The major research interests of the Szostak lab include the origin, early evolution and laboratory synthesis of life, as well as the in vitro, directed evolution of functional biopolymers. Dr. Szostak is interested in applying directed evolution to nonstandard nucleic acids, as a way of asking whether life could have evolved using genetic polymers other than RNA. He received his Ph.D. in biochemistry from Cornell University in 1977 and joined Harvard in 1979. He has served as a molecular biologist with the Massachusetts General Hospital since 1984 and an investigator at the Howard Hughes Medical Institute since 1998. Dr. Szostak is a member of the National Academy of Sciences and the recipient of a Genetics Society of America Medal, a Harrison Howe Award from the American Chemical Society and an Albert Lasker Award for Basic Medical Research, among other honors.
Cnidaria and the Evolution of the Bilaterian Body Plans: Insights from an Outgroup
Ulrich Technau, Ph.D., professor, department of theoretical biology, University of Vienna.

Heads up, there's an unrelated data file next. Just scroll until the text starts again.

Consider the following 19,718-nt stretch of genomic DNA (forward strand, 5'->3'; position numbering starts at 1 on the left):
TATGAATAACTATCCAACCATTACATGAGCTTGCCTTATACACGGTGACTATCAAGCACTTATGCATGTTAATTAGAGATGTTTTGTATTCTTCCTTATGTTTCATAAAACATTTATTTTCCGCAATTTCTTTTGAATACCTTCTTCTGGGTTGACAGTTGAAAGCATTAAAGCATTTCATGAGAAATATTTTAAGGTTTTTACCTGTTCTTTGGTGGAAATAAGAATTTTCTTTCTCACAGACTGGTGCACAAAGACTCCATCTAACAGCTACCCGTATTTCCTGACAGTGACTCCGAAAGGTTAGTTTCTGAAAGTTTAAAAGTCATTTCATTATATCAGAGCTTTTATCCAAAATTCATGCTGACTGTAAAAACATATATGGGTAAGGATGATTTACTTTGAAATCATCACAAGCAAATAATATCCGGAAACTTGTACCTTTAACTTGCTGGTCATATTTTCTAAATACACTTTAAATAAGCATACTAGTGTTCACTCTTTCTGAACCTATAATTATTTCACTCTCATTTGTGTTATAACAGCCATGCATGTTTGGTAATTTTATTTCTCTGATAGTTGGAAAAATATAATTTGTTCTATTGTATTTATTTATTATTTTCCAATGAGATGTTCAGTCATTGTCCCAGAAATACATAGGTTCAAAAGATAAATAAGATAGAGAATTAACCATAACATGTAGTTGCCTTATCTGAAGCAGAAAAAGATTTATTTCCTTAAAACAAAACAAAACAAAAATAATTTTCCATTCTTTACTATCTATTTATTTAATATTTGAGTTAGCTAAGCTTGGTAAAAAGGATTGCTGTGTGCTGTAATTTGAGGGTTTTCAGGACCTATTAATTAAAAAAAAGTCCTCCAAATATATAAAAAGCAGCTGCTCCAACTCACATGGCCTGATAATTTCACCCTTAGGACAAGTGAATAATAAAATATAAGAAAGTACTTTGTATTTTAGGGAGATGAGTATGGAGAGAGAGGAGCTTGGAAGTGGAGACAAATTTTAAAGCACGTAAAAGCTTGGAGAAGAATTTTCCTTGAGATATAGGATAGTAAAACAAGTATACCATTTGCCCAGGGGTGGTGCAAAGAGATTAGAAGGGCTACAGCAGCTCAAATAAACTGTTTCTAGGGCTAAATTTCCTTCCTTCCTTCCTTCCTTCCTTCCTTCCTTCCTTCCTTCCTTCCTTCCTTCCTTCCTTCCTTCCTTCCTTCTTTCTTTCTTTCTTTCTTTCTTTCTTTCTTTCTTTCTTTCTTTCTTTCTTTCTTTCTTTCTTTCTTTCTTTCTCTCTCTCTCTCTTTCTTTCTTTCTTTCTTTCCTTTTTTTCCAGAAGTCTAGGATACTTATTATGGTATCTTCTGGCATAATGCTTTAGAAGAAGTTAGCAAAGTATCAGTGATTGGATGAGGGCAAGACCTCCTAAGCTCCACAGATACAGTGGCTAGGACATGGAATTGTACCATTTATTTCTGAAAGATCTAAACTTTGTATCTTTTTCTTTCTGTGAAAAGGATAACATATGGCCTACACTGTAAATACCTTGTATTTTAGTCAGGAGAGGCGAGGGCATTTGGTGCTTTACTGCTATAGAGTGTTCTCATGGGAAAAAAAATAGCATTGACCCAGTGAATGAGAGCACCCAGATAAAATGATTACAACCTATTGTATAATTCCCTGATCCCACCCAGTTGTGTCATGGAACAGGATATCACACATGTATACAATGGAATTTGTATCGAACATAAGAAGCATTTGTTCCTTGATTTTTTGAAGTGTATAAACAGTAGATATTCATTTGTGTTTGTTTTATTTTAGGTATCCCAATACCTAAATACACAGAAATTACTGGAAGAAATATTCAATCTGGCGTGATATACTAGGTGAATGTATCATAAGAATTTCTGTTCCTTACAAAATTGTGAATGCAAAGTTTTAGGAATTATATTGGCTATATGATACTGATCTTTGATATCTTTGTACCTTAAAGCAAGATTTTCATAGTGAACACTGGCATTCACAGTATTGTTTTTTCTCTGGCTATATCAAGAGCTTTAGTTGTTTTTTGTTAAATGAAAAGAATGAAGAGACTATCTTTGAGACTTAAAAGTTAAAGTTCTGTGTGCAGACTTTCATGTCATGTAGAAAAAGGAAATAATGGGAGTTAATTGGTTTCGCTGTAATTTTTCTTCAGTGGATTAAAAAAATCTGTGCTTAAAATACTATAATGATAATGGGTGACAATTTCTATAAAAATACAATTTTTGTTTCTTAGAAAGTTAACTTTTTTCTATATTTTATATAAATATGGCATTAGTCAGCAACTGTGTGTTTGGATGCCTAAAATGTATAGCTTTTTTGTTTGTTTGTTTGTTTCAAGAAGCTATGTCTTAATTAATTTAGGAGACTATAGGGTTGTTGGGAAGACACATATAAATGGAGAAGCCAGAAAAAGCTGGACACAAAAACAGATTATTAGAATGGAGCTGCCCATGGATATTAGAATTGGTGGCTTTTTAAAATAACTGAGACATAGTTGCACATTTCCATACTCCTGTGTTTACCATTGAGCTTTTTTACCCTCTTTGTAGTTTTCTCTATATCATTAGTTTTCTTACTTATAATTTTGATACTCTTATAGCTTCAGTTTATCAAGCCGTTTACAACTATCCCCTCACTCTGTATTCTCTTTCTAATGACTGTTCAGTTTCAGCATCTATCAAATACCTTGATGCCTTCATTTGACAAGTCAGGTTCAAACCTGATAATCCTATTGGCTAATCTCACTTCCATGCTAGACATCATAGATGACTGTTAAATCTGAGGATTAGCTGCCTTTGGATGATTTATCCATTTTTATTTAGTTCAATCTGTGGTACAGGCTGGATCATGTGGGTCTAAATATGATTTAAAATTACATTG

Ulrich Technau studies the evolution of animal complexity, and his model organisms are Cnidaria, considered the sister group of the Bilateria. In collaboration with other researchers, the Technau lab has used approaches of comparative and functional genomics and developmental biology to sequence the genomes of two cnidarians: the sea anemone Nematostella vectensis and the freshwater polyp Hydra magnipapillata, in which they have discovered genes usually associated with the development of Bilateria. Further studies may provide insights into crucial evolutionary events that led to the emergence of new body features. Dr. Technau received his Ph.D. from the Universities of München and Frankfurt in 1995. From 1997 to 2004 he was assistant professor of molecular cell biology at Darmstadt University of Technology. From 2004 to 2007 he was a group leader at the Sars International Center for Marine Molecular Biology in Bergen, Norway. He joined the University of Vienna in September, 2007.